The government guarantee reduces the bank's losses if a borrower defaults on his or her payments. "That allows them to offer cheaper mortgages to would-be home-buyers with small deposits, who are currently locked out of the market," explains the Daily Telegraph.
Does that mean I can buy a new home now?
No. Lenders won't be able to get loan guarantees from the government until 1 January, 2014. That means you won't be able to use the second phase of Help to Buy for home purchases that complete before 2014.
How much can you borrow?
In theory, up to £570,000, but the Telegraph notes that “lenders will apply a strict cap on income multiples (a likely maximum of five times earnings, single or joint) as well as tough limits relating to the amount of income borrowers have spare at the end of the month”. That’s likely to mean that mortgage payments may not exceed 55 per cent of borrowers’ post-tax income. “Those who qualify for the loans will, in the most part, need to have good jobs and earn substantial incomes. And the mortgages offered them may be far smaller than they expected or hoped,” the Telegraph concludes.
What interest rates will you have to pay?
NatWest and RBS have unveiled two-year, fixed-rate mortgages with a starting rate of 4.99 per cent. Halifax will charge 5.19 per cent for a two-year fix and Virgin Money has said it will join the scheme in January. The Financial Times points out that these interest rates are "competitive when compared to similar 95 per cent deals in the market", but much higher than deals available to those with large deposits.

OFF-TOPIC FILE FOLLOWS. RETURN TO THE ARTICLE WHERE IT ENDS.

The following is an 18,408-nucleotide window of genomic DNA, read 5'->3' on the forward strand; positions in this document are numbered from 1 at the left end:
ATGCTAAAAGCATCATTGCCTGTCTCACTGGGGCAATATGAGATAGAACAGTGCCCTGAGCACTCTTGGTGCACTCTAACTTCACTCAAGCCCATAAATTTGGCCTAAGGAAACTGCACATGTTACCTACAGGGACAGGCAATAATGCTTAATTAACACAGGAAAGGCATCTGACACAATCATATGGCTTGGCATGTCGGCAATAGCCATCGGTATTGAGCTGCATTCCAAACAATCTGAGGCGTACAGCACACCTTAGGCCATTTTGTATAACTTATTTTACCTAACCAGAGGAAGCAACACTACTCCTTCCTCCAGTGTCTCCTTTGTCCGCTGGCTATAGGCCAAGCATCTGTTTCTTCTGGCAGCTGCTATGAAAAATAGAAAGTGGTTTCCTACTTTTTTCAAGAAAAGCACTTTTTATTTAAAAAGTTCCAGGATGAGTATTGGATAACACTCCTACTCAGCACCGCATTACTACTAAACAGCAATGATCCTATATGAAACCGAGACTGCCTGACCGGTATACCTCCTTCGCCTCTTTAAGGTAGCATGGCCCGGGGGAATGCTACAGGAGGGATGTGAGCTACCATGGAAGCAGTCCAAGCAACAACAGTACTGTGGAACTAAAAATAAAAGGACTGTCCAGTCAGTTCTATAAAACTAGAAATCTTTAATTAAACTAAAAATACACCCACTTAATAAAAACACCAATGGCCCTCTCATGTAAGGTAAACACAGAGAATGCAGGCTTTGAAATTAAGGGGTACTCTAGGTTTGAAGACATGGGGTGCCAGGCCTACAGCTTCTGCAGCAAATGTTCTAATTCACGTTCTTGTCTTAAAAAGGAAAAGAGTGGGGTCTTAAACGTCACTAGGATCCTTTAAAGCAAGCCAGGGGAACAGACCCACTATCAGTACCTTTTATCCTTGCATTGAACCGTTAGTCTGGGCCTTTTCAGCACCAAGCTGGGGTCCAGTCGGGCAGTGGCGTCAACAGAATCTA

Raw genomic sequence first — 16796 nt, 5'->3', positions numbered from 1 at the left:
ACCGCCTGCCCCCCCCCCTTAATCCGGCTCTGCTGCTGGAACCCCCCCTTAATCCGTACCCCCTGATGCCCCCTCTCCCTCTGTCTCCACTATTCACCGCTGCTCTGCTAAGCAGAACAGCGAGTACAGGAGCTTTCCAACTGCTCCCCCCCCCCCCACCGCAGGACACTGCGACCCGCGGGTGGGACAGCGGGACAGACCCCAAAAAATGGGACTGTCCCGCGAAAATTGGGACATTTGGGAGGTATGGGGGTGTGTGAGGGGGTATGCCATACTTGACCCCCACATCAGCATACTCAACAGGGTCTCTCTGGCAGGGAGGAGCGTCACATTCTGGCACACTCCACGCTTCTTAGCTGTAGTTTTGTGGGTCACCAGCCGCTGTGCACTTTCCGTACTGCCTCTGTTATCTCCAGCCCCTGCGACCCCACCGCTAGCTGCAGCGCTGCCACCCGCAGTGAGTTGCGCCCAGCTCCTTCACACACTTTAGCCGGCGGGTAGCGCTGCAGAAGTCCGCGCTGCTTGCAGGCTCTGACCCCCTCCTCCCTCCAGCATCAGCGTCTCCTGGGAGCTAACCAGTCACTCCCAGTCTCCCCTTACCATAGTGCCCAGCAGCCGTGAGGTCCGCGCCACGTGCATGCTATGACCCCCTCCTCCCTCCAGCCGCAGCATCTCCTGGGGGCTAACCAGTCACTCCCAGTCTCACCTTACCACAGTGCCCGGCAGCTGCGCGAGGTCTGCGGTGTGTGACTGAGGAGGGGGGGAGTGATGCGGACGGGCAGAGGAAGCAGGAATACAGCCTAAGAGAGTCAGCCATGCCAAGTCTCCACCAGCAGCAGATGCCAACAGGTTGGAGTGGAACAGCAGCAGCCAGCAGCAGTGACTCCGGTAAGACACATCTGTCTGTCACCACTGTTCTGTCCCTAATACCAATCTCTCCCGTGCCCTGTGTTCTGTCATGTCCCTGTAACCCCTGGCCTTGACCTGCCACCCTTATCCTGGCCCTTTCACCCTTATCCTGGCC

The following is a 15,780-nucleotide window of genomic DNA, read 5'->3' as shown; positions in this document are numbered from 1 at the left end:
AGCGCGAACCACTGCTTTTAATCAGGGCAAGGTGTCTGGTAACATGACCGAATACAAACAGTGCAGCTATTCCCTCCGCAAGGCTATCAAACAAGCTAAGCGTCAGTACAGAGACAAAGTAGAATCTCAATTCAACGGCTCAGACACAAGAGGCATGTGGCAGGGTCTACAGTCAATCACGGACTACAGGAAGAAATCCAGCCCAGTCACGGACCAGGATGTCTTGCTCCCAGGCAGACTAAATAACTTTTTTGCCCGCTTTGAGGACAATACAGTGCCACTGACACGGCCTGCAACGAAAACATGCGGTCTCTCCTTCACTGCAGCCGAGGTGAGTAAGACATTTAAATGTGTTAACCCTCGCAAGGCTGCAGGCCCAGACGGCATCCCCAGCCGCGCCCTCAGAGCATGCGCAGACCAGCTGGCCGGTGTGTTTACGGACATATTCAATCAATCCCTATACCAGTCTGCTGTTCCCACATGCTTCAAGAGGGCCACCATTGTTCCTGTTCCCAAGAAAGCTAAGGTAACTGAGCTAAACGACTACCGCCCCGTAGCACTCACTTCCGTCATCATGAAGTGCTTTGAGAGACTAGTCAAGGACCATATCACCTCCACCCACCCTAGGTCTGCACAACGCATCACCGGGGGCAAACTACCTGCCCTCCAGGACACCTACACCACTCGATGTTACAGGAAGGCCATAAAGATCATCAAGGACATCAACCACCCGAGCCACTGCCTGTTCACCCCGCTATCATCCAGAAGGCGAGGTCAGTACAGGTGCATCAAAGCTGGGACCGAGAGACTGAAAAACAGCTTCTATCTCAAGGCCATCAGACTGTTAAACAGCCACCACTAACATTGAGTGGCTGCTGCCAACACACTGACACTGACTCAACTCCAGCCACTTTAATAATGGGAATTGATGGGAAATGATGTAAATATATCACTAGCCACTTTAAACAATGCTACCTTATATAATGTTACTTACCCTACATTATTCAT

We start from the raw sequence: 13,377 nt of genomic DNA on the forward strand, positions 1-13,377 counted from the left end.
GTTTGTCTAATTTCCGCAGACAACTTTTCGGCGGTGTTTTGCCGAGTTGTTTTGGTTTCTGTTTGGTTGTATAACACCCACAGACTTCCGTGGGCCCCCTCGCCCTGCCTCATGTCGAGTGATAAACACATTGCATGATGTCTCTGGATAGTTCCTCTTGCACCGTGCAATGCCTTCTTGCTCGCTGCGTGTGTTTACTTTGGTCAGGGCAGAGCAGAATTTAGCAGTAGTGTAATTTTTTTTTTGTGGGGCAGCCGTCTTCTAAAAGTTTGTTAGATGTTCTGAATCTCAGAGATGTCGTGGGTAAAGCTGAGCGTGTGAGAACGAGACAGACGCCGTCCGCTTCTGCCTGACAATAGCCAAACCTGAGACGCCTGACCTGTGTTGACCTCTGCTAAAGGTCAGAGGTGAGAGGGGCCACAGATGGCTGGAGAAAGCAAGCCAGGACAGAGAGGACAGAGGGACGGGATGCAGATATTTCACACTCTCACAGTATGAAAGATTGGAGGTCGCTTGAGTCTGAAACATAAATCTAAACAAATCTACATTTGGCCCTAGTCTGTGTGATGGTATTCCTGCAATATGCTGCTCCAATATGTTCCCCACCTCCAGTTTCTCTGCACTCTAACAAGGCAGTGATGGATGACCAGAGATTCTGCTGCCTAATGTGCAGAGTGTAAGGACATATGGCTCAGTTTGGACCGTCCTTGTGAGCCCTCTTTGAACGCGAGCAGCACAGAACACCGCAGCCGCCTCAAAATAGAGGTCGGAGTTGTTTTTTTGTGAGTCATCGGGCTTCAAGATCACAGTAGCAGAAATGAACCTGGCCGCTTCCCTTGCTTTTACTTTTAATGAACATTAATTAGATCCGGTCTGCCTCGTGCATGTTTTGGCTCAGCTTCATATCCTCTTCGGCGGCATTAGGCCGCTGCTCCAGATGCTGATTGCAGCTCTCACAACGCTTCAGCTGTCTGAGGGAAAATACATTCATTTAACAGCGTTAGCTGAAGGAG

The Cambridge Building Society recently announced a deal that undercuts the government-supported scheme. It’s discount mortgage, available to first-time buyers with a 5 per cent deposit, charges 3.99 per cent interest for the first year, then steps up to 4.89 per cent for the following two years.
Are there an unlimited number of 95 per cent loans on offer?
No. The government is making £12bn available in loan guarantees, enough to fund mortgages worth a total of £130bn. The scheme will remain open for three years. Mortgage brokers fear "a stampede of new applications" for loans when the scheme opens, reports The Guardian.
Who is excluded from Help to Buy?
The new loans aren't means tested, but they won't be available to people wanting to buy second homes or buy-to-let properties. Prospective borrowers will be required to sign documents confirming they are first home buyers or, if they already own a home, that they are in the process of selling it.
What do supporters of the scheme say?
The incoming chief executive of the state-backed RBS, Ross McEwan, told The Guardian that his bank was backing the scheme because: "We are committed to helping as many people as possible across Britain to get on with their lives, to buy their first home, to move to a bigger house as their family grows."
What do critics say?
Business Secretary Vince Cable says the scheme may trigger an unsustainable boom in house prices, particularly in the south-east of England. "I am worried of the danger of getting into another housing bubble," Cable told the BBC. ·